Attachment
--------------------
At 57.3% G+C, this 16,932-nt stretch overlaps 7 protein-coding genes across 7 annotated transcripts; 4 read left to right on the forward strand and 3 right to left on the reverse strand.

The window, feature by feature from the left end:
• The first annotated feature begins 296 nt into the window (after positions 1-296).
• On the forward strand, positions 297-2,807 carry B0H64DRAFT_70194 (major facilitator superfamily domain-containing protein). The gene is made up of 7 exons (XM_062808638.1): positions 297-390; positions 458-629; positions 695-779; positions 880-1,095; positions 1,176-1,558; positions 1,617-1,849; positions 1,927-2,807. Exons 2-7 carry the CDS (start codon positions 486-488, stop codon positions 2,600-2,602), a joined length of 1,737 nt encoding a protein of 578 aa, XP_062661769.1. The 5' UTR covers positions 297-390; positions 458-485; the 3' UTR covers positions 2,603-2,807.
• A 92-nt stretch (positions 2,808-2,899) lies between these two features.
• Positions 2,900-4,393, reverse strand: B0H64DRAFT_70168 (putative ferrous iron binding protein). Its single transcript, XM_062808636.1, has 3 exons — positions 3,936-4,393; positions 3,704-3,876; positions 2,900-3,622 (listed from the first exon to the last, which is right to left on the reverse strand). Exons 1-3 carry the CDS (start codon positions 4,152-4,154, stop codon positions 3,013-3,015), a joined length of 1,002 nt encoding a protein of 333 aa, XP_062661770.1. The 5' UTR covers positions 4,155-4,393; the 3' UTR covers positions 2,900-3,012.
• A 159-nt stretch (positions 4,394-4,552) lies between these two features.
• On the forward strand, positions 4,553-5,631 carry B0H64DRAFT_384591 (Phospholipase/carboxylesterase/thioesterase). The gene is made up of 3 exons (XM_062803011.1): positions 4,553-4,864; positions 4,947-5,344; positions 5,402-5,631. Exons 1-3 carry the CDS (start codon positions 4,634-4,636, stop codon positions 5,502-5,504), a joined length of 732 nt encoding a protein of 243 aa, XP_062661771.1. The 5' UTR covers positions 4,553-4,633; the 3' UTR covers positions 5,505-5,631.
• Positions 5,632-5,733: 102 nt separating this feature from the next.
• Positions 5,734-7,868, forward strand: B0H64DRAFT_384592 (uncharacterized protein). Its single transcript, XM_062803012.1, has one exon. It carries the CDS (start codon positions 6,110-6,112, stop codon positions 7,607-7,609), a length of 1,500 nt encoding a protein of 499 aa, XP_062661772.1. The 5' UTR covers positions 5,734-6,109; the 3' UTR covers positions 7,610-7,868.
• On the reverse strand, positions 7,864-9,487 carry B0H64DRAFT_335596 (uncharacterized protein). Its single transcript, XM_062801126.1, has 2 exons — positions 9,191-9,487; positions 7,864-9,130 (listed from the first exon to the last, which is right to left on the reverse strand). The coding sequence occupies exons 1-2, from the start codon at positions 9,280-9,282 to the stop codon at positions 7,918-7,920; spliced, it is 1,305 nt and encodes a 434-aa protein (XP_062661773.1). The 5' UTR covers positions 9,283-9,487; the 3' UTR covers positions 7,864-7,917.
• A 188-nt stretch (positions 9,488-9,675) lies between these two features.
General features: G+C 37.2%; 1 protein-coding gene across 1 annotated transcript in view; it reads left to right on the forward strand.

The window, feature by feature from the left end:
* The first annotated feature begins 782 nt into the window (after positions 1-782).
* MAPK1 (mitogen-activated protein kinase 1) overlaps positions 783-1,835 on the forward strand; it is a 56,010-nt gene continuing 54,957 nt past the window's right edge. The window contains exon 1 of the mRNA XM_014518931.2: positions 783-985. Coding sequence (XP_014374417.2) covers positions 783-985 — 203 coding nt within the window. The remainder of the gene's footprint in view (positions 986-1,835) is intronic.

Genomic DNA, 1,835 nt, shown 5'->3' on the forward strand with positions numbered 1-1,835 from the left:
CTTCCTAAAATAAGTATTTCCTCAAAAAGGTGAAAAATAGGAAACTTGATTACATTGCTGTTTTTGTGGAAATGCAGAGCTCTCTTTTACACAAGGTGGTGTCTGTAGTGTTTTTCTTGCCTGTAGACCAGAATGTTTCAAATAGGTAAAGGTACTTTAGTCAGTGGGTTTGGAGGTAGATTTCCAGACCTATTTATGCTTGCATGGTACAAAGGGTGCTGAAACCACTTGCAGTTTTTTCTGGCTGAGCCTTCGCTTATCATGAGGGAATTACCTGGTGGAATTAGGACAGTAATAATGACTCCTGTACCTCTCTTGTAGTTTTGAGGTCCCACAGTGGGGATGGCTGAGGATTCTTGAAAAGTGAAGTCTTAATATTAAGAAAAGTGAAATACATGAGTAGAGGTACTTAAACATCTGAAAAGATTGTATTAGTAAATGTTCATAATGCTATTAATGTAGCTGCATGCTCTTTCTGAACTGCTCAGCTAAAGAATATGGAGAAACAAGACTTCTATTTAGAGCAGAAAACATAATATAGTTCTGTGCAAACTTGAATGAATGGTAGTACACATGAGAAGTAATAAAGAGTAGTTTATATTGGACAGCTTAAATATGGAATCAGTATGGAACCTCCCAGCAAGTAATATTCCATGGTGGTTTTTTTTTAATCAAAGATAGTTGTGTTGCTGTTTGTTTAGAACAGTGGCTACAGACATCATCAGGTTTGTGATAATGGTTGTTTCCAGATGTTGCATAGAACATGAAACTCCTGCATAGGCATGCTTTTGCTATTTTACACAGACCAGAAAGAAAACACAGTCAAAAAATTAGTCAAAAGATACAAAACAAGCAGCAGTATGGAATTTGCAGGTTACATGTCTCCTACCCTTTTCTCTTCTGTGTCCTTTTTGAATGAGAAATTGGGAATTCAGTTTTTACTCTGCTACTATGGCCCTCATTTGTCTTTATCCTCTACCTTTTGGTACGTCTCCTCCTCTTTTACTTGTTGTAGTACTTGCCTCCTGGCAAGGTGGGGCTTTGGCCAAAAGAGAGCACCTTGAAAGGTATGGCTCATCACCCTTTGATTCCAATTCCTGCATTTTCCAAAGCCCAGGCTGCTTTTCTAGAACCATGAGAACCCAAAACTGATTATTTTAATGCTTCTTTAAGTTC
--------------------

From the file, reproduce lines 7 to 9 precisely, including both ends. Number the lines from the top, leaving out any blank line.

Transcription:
• A 159-nt stretch (positions 4,394-4,552) lies between these two features.
• On the forward strand, positions 4,553-5,631 carry B0H64DRAFT_384591 (Phospholipase/carboxylesterase/thioesterase). The gene is made up of 3 exons (XM_062803011.1): positions 4,553-4,864; positions 4,947-5,344; positions 5,402-5,631. Exons 1-3 carry the CDS (start codon positions 4,634-4,636, stop codon positions 5,502-5,504), a joined length of 732 nt encoding a protein of 243 aa, XP_062661771.1. The 5' UTR covers positions 4,553-4,633; the 3' UTR covers positions 5,505-5,631.
• Positions 5,632-5,733: 102 nt separating this feature from the next.